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OSHA Fines NY and PA Contractors in Scaffolding Collapse that Injured Six

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November 6, 2010

After an investigation of a scaffolding collapse at a New York college that injured six workers, the U.S. Department of Labor’s Occupational Safety and Health Administration (OSHA) has cited and fined two contractors for safety violations.

The scaffolding collapse occurred on June 2, 2010 at Binghamton University in Vestal, NY where the construction of new dormitories was underway by LeChase Construction. A scaffold platform bridge connecting two separate Hydro Mobile platform scaffolds gave way, falling forty feet to the ground below and injuring six construction workers.

YNN News reports that the scaffolding had been up one day and collapsed just hours after its first use.

The investigation of the scaffold collapse by OSHA determined that the safety chains designed to hold the scaffold platform bridge in place were no longer on the scaffold. However, they could not establish who removed the safety chains.

Roofing contractor Apple Roofing Co. of Syracuse was using the scaffold to perform roofing work. OSHA found that the company did not have a competent person, one with the knowledge and authority to identify and correct such a hazardous condition, inspect the scaffold before using it.

"If Apple Roofing had inspected the scaffold, it would have seen that the safety chains were not in place and would not have used the scaffold until the chains were re-installed," said Christopher Adams, OSHA’s area director in Syracuse said in a release.

Apple Roofing Co. received five serious citations and a proposed fine of $12,300 for their failure to inspect the scaffold and failure to train employees to recognize scaffolding and fall hazards.

OSHA issued CFI Sales and Service of Brackney, PA, who erected the scaffold, two serious citations and a proposed fine of $2,100 for a fall hazard and failure to train employees to recognize scaffold work hazards.

A serious citation means death or serious physical harm is likely to result from hazards about which the employer knew or should have known.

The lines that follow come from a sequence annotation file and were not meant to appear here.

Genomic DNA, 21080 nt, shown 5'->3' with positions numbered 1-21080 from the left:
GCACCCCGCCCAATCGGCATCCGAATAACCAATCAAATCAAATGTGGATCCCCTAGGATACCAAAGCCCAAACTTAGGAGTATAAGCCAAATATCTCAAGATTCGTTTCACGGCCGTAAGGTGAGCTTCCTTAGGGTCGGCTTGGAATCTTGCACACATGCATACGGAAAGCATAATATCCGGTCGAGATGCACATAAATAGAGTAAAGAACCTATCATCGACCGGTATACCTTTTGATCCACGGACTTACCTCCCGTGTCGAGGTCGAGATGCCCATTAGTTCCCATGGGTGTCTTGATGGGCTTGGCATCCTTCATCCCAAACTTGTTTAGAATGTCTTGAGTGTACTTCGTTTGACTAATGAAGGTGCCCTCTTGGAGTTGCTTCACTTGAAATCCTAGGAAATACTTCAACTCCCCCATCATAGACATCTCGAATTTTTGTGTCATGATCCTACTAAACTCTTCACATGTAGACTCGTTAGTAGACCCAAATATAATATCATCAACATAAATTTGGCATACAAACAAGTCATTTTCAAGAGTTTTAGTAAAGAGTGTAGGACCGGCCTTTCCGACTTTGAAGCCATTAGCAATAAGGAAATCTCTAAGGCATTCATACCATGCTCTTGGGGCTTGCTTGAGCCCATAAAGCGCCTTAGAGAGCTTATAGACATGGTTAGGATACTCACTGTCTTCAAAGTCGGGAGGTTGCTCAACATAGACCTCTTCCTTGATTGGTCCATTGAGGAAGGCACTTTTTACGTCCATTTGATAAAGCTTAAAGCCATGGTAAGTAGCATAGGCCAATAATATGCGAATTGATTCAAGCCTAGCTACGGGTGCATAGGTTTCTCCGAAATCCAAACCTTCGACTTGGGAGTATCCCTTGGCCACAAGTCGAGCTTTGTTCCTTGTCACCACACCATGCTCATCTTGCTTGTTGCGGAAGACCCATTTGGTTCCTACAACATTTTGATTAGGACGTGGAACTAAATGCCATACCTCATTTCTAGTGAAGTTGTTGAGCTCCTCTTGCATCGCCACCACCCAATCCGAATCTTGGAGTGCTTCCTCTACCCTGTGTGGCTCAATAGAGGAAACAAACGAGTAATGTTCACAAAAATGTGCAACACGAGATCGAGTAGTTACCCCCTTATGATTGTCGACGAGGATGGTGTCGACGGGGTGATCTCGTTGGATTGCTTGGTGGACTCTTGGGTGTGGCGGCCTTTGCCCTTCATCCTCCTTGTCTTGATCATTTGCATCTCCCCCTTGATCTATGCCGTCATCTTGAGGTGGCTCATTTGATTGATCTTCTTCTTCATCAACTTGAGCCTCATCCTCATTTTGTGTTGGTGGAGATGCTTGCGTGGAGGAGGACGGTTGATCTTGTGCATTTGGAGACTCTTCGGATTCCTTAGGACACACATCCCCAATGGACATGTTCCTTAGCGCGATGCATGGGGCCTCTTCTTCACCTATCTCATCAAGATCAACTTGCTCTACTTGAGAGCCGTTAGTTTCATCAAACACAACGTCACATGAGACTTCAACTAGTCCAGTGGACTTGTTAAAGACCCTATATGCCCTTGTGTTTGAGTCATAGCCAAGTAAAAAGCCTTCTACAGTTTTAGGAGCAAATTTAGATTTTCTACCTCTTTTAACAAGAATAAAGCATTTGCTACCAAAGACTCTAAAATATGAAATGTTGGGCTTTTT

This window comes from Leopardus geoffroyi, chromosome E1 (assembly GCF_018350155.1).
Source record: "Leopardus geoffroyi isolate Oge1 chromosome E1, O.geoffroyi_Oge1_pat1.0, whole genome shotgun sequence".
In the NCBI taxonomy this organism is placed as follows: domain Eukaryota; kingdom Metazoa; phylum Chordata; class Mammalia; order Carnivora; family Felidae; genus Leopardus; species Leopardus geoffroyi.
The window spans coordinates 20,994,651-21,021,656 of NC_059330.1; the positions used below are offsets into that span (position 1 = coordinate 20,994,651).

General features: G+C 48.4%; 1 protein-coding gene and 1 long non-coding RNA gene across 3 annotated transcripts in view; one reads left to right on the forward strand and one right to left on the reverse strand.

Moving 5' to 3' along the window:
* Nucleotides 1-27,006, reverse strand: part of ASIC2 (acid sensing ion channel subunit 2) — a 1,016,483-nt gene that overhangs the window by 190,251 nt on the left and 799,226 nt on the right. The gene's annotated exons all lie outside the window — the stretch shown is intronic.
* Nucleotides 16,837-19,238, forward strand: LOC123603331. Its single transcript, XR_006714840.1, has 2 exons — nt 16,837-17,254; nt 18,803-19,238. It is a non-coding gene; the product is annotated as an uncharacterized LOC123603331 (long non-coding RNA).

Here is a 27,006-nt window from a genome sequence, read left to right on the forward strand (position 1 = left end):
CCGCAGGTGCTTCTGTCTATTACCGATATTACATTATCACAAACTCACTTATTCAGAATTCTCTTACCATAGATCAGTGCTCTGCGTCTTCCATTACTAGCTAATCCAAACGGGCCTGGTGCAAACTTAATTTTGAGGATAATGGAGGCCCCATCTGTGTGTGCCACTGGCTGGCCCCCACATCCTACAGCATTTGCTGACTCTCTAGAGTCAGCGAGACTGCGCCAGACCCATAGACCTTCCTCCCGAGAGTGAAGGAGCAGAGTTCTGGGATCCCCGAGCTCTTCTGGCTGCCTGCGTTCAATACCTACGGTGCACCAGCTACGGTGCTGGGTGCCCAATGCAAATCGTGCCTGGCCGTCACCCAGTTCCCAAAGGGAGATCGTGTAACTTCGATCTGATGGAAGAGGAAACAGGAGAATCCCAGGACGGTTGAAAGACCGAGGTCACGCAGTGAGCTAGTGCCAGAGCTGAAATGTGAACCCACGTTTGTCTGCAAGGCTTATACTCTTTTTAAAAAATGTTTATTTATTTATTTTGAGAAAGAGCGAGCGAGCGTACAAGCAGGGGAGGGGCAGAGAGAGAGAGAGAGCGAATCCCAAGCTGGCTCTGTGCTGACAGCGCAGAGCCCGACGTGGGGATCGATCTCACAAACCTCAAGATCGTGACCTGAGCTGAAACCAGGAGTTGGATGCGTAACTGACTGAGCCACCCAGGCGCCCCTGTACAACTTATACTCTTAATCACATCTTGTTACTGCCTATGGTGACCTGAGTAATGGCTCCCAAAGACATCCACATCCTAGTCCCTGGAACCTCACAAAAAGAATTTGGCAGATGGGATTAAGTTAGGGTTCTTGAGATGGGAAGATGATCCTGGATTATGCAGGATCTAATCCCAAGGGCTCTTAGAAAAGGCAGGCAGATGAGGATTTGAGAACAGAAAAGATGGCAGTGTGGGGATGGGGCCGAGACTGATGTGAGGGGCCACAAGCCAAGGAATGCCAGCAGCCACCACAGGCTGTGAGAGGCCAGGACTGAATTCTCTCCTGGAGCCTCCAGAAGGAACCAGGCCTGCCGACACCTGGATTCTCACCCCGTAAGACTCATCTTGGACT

"One means of eliminating hazards such as these is for employers to establish an illness and injury prevention program in which workers and management jointly work to identify and eliminate hazardous conditions on a continual basis," said Robert Kulick, OSHA’s regional administrator in New York.

1 Comment

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  1. unknown says:
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    I think this story is wrong!! The scaffold that collapsed at BU was over 40ft and 6 stories.. If CFI had employers equiped to set such a huge scaffold up, then they would of HAD the chains on and this accident would had NEVER happened!!! This has not only effected the 6 injured, but their familys too.. CFI NEVER gave any condolance to these people. For them to be fined such a SMALL amount it wrong. The chains were NEVER installed and cfi knows that.. These atricals are a discust to the ones who got injured.. Maybe if the job was set on time and not behind, then the Apple workers would of had time to check all posablities, but unfornatially with the thousand of dollars Apple paid CFI to install this scaffold, they thought it was alright to get up and do their jobs.. Some people need to get their stories streight..CFI was 100% in the wrong for having unequiped workers set this scaffold.. I hope that in the future, they have better trained people, so something like this will NEVER happen again!!!